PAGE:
Ads are everywhere you are online, and there’s no sign of that trend ever stopping. Everyone wants to take every opportunity to sell you their products.
But what this creates is a phenomenon called “ad fatigue”.
We have grown accustomed to advertisements appearing everywhere, and we simply tune them out. Just as we talk over television commercials, and throw away junk mail, we scroll past web ads that don’t interest us.
As a result, more and more online ads get filtered out of our consciousness, as our brains take over where ad blocking software leaves off.
Native advertising passes through this filter, because our brains don’t immediately look at these units and think “hey, that’s an ad: skip”. As our eyes and brains dart across the page looking for the next stimulating tidbit, anything that matches the format gets lumped into the pool of interesting and entertaining material.
If the content or media resonates with you, you behave as you would with any other text or image: you click to learn more.
Does it Bring Results?
Some experts feel that native advertising is being a bit sneaky, because users who click on these ads might not be aware that they’re entering the sales funnel, so to speak.
Consumers, on the other hand, aren’t as concerned. Like anything else on the internet, the back button or a quick swipe will return users to their regular content, and given the rapid rate at which social media is consumed, all will soon be forgiven.
However, there are a few tell-tale signs that what you’re looking at is an ad. Words like “suggested”, “recommended”, “sponsored”, and “promoted” will appear in some context with the ad.
On Instagram, for example, users will see the name of the company posting as the account name, with “Sponsored” in the area where a location is usually displayed. These native ads may have an information bar linking to the business’ website at the bottom where you can “Learn More”, but otherwise, include the same like, comment, and share function as the rest of the users you’re following.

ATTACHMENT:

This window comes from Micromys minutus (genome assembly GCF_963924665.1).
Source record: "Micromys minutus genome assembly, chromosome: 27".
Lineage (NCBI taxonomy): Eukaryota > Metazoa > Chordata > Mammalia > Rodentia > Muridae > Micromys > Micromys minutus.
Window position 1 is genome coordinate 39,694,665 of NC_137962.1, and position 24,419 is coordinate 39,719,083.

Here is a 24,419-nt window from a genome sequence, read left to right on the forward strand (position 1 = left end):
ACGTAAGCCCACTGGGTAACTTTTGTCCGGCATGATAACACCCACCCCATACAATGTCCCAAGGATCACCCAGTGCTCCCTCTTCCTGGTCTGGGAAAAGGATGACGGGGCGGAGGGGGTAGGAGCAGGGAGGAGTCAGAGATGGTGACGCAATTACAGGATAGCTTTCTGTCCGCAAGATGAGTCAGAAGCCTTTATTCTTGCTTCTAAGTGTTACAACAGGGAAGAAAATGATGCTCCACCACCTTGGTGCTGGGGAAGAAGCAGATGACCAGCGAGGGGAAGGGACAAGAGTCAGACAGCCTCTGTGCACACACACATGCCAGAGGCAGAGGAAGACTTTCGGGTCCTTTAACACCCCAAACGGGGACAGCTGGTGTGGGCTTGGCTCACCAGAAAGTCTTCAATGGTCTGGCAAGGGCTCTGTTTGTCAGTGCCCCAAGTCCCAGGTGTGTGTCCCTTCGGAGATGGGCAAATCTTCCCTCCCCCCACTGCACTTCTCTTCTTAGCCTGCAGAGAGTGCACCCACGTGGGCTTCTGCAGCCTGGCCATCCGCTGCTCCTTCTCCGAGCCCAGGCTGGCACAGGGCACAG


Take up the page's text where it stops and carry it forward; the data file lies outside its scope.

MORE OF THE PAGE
Read also: How to create a good advertisement
The Trust Effect
Because of native advertising’s seamless integration into the overall context of the website or social media platform, users automatically trust them more. This may be a subconscious level of acceptance from the fact that the ad was not immediately ignored. Since it doesn’t disrupt our conscious flow, it must be fine.
In fact, it may be more than just fine, as a study by marketing software company Sharethrough found that native advertising leads to an 18% increase in likelihood of buying. Combine that with the fact that native ads receive between 20-60% more clicks than regular banner ads, and it seems like a good option for business owners to explore.
Native ads are receiving significant attention right now, for all the right reasons. With mobile usage, social media advertising, and internet content consumption at an all time high, it makes sense to take advantage of many different avenues of marketing.
Native advertising allows business owners to make an impact and get noticed without getting stuck in the ad filters: human and software based alike.
With options available on nearly every internet platform, from social media, to news and content outlets, to Google and Amazon, native advertising might be the next best move for today’s marketers.